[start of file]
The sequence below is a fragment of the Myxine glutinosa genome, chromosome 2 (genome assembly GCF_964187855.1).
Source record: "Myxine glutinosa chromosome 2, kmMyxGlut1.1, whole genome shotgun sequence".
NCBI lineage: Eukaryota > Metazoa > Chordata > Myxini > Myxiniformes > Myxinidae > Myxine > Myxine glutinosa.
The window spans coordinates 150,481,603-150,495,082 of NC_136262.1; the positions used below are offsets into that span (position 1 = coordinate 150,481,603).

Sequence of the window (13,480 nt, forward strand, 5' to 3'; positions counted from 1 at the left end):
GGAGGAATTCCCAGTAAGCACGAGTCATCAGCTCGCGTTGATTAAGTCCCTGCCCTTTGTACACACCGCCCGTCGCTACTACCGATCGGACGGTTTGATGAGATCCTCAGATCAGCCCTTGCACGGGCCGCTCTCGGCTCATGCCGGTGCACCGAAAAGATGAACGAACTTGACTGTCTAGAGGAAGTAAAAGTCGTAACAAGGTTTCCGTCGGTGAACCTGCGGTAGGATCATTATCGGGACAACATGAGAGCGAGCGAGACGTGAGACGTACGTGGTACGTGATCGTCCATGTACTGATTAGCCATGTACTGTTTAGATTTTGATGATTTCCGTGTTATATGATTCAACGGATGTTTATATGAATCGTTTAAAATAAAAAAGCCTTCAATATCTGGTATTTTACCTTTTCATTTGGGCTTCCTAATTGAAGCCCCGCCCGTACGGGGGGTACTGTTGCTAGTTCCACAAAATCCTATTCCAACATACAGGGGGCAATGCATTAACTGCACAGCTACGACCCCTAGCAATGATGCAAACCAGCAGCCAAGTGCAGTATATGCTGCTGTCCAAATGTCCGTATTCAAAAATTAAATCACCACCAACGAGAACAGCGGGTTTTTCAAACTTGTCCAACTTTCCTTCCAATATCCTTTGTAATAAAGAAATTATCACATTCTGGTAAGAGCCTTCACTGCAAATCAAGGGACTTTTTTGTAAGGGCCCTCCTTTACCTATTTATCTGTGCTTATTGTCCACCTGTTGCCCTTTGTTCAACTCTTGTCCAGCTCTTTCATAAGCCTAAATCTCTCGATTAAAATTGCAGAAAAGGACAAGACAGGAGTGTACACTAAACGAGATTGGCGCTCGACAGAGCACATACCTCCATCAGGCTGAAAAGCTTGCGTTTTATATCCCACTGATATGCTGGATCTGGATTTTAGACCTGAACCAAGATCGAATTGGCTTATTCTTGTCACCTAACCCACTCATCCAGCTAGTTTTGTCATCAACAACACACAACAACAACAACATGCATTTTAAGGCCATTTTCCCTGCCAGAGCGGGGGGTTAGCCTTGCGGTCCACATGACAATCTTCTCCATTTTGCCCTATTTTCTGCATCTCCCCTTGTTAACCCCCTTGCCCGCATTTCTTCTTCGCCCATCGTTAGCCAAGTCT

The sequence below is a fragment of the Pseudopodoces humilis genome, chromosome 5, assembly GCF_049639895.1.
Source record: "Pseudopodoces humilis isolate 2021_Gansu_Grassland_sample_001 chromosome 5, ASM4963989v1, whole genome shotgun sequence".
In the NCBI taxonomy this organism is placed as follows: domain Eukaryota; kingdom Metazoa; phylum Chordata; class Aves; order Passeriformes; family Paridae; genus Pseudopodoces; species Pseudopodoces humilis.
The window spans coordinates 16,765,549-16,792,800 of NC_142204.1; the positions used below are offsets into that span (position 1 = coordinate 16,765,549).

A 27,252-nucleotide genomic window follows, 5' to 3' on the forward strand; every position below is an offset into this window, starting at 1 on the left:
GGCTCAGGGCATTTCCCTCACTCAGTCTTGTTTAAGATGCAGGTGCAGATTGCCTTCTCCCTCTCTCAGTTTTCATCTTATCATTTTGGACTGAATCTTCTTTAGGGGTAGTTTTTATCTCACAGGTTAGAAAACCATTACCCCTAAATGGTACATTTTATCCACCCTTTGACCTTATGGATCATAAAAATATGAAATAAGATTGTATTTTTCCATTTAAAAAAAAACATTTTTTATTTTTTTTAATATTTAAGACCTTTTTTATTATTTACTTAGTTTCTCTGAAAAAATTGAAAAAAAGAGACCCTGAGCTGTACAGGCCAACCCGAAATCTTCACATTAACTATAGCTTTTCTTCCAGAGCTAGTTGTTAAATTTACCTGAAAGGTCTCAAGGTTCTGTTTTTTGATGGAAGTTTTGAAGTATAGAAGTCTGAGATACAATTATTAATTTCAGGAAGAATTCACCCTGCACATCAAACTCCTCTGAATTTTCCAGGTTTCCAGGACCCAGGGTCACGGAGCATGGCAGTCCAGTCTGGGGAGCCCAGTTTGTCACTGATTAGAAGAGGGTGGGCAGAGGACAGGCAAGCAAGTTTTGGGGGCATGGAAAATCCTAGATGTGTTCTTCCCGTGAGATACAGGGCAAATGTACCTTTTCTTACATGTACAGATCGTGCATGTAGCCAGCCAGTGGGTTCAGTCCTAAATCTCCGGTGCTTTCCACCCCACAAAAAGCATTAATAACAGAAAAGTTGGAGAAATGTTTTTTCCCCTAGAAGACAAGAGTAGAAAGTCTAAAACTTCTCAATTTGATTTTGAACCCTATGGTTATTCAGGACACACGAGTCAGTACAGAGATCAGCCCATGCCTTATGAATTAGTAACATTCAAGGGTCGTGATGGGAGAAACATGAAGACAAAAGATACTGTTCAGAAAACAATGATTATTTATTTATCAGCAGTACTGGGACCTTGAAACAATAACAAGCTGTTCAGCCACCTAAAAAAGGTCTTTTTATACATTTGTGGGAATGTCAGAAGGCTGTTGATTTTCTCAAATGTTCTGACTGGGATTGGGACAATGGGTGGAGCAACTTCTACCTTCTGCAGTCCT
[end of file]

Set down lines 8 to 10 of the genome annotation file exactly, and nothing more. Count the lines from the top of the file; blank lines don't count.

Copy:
Source record: "Pseudopodoces humilis isolate 2021_Gansu_Grassland_sample_001 chromosome 5, ASM4963989v1, whole genome shotgun sequence".
In the NCBI taxonomy this organism is placed as follows: domain Eukaryota; kingdom Metazoa; phylum Chordata; class Aves; order Passeriformes; family Paridae; genus Pseudopodoces; species Pseudopodoces humilis.
The window spans coordinates 16,765,549-16,792,800 of NC_142204.1; the positions used below are offsets into that span (position 1 = coordinate 16,765,549).